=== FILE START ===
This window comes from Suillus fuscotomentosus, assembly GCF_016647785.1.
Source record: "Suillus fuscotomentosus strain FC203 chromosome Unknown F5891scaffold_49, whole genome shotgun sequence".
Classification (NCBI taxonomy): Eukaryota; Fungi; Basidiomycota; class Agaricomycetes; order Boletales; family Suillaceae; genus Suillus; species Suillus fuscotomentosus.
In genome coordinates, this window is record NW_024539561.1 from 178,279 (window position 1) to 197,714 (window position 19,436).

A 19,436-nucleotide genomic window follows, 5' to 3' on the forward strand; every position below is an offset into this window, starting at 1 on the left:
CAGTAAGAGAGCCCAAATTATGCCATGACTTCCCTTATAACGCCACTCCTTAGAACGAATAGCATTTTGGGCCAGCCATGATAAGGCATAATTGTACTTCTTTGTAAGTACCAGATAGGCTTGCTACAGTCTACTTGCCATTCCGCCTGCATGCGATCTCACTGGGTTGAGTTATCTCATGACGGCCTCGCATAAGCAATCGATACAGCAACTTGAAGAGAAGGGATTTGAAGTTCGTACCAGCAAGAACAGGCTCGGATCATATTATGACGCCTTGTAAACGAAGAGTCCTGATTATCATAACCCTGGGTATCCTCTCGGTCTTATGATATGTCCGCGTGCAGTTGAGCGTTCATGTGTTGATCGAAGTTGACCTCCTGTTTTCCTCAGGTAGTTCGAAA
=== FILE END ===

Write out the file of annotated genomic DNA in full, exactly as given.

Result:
This window comes from Suillus fuscotomentosus, assembly GCF_016647785.1.
Source record: "Suillus fuscotomentosus strain FC203 chromosome Unknown F5891scaffold_49, whole genome shotgun sequence".
Classification (NCBI taxonomy): Eukaryota; Fungi; Basidiomycota; class Agaricomycetes; order Boletales; family Suillaceae; genus Suillus; species Suillus fuscotomentosus.
In genome coordinates, this window is record NW_024539561.1 from 178,279 (window position 1) to 197,714 (window position 19,436).

A 19,436-nucleotide genomic window follows, 5' to 3' on the forward strand; every position below is an offset into this window, starting at 1 on the left:
CAGTAAGAGAGCCCAAATTATGCCATGACTTCCCTTATAACGCCACTCCTTAGAACGAATAGCATTTTGGGCCAGCCATGATAAGGCATAATTGTACTTCTTTGTAAGTACCAGATAGGCTTGCTACAGTCTACTTGCCATTCCGCCTGCATGCGATCTCACTGGGTTGAGTTATCTCATGACGGCCTCGCATAAGCAATCGATACAGCAACTTGAAGAGAAGGGATTTGAAGTTCGTACCAGCAAGAACAGGCTCGGATCATATTATGACGCCTTGTAAACGAAGAGTCCTGATTATCATAACCCTGGGTATCCTCTCGGTCTTATGATATGTCCGCGTGCAGTTGAGCGTTCATGTGTTGATCGAAGTTGACCTCCTGTTTTCCTCAGGTAGTTCGAAA